NAB, EchoStar Clash Over Need for 2nd Dish


Consumers in 83 percent of EchoStar Communications Corp.'s local-TV markets need a second direct-broadcast satellite dish to receive the over-the-air signals, angering broadcasters who suspect deliberate discriminatory treatment.

EchoStar, which asserts that its main satellites lack channel capacity, said it imposed the second-dish solution in 30 markets, in order to comply with federal law and avoid discontinuing service to any of the 36 markets in which it offers local broadcast-TV signals.

The move riled the National Association of Broadcasters, which believes the second-biggest DBS firm is trying to injure some TV stations by exploiting consumer resistance to acquiring new equipment to see just a few channels.

On Jan. 4, the NAB and the Association of Local Television Stations filed an emergency petition with the Federal Communications Commission, seeking a ruling that the second-dish requirement is unlawful.

FCC spokeswoman Michelle Russo said the agency planned to address the NAB-ALTV petition promptly. "We plan, in short order, to issue a public notice and seek comment on the emergency petition so that we can resolve this as quickly as possible," she said.

Last Tuesday, the FCC released a public notice describing the dispute. It sought public comment on Jan. 23 and Feb. 4.


The NAB's filing marked yet another battle in a long war between EchoStar and local broadcasters. Most recently, the trade group urged federal regulators to block EchoStar's bid to acquire No. 1 satellite provider DirecTV Inc. in a $25.8 billion merger announced last October.

In its FCC filing, the NAB called EchoStar's second-dish plan a ploy designed to relegate some local TV stations to an "inaccessible technological ghetto."

EchoStar said it was complying with the Satellite Home Viewer Improvement Act and FCC policies, mainly because it is not charging customers who request a second dish. EchoStar called its second-dish option a necessary interim plan, as the addition of about 260 local TV stations to its main satellites would have exhausted capacity and caused the shutdown of local TV service in a number of markets.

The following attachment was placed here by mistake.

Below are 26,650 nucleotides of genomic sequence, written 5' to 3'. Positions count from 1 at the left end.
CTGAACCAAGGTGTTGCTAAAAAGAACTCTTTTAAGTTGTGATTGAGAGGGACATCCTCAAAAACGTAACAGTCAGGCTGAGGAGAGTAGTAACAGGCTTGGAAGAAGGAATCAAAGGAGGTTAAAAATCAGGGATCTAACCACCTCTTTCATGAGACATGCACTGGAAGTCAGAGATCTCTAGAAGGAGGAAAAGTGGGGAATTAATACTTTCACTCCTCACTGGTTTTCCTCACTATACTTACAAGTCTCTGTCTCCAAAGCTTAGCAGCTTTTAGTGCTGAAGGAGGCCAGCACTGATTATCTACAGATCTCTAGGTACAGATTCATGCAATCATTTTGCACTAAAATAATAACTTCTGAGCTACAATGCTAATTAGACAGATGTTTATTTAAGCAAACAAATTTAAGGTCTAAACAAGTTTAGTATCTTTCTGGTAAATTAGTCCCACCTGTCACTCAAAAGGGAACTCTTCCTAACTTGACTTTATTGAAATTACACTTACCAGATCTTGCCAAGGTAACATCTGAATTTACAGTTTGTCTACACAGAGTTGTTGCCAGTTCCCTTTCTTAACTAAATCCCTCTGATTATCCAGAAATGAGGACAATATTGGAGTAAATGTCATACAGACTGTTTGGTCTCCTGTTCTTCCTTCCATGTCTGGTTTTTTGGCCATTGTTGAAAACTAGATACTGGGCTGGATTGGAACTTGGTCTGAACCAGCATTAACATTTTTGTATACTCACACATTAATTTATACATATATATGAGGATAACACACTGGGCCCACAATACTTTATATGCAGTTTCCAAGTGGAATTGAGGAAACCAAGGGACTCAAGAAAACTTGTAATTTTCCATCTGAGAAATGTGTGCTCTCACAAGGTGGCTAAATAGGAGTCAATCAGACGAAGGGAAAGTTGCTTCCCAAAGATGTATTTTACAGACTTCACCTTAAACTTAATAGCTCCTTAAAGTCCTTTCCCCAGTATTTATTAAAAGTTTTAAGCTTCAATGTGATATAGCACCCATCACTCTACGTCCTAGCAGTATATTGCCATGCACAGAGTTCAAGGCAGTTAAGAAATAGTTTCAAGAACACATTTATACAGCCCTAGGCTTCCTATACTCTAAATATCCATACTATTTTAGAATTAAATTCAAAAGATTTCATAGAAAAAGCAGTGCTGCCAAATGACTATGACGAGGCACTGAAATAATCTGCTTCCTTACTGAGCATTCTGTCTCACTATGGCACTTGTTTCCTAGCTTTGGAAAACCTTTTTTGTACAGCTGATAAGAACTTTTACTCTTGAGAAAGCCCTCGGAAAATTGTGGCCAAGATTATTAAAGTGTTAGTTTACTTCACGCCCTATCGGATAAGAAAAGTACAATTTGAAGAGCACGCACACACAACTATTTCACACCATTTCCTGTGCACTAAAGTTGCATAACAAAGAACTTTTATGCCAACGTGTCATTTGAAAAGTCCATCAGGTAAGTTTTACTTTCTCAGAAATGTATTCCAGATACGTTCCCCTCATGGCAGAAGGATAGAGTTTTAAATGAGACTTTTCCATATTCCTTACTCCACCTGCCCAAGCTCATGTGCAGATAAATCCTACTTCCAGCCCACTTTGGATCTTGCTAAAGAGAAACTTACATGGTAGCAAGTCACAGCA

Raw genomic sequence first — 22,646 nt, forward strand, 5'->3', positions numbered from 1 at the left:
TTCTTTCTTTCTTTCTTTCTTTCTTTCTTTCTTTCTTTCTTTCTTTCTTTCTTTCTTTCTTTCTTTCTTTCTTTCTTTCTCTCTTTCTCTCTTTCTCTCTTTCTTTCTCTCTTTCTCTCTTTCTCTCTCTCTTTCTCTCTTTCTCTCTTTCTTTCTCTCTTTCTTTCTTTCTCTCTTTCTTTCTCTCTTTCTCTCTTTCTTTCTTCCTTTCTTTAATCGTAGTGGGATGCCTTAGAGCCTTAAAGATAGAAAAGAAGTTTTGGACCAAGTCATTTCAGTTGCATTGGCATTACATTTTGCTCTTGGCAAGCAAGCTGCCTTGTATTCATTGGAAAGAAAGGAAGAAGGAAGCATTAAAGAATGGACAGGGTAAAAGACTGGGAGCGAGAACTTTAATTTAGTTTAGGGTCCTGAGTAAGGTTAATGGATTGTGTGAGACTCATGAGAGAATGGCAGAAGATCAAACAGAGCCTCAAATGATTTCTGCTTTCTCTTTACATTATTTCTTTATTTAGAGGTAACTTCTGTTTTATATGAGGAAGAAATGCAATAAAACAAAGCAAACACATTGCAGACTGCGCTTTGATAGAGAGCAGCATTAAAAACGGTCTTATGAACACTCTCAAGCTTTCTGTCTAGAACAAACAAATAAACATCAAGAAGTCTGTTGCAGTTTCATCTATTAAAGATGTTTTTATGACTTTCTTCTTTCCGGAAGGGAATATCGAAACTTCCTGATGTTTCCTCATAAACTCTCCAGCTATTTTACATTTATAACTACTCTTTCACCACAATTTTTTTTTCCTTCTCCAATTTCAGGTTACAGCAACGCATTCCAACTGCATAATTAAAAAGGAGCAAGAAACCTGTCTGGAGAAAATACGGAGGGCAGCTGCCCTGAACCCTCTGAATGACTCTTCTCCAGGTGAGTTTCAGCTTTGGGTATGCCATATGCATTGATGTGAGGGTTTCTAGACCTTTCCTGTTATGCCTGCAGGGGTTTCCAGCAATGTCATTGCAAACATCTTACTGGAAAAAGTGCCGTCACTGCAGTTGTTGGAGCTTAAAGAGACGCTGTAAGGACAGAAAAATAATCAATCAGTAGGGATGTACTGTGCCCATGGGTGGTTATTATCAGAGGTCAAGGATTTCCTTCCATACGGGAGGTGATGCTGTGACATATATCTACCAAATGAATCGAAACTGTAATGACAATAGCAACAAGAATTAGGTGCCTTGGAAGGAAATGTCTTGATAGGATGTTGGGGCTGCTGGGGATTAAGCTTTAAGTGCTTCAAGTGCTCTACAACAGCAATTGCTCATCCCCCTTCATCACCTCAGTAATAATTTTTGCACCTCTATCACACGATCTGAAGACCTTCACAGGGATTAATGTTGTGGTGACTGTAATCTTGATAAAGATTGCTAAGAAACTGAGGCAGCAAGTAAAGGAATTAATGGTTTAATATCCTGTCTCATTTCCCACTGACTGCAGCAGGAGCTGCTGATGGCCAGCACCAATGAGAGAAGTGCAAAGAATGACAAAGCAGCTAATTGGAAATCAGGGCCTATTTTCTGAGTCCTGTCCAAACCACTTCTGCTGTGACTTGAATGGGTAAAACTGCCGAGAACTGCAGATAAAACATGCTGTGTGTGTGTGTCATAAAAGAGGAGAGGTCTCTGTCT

DirecTV is not involved in the dispute because the El Segundo, Calif.-based company opted to provide all local TV signals to 41 markets from a newly launched spot-beam satellite that requires a single dish. EchoStar is offering many local TV signals from satellites positioned on the East and West coasts, which can't be picked up with one dish.

Under the SHVIA, EchoStar and DirecTV were required, effective Jan. 1, to carry all local TV signals in markets where they elected to offer any one station.

Relying on an FCC order released last September, EchoStar claimed the second-dish option is acceptable, provided consumers do not have to pay for the equipment.

"EchoStar's plan complies with the law. By providing any necessary additional equipment free of charge, we meet the statutory and regulatory prohibitions against price discrimination," EchoStar chairman and CEO Charlie Ergen said in Dec. 27 letter to NAB president Edward Fritts.

EchoStar said it could not follow in DirecTV's path because Loral Space & Communications Ltd. and Lockheed Martin Corp. last year failed to deliver new satellites that would have allowed reception of all local TV signals with one dish.

EchoStar said both Loral and Lockheed Martin notified the FCC of the delays, a statement confirmed by an agency source.

In its order on DBS carriage of local TV signals, the FCC made several statements that could be the source of the trouble.

The FCC said it would be acceptable for consumers to purchase a second dish to receive all local TV stations in a market. But if two dishes were needed, a DBS firm could not charge for the second dish, the FCC said.

But the NAB pointed out that the FCC also said DBS firms were prohibited from "requiring subscribers to obtain a separate dish to receive some local signals when other signals are available without the separate dish."

Despite those seemingly clashing positions — highlighted by use of the word "purchase" on the one hand, and "obtain" on the other — the FCC concluded that DBS firms were barred from "requiring subscribers to purchase additional equipment to gain access only to some, but not all of, the local signals in a market."

A free second dish was no solution at all for most consumers because they typically resist the "hassles, inconvenience, and aesthetic costs" associated with the installation of new equipment, the NAB said.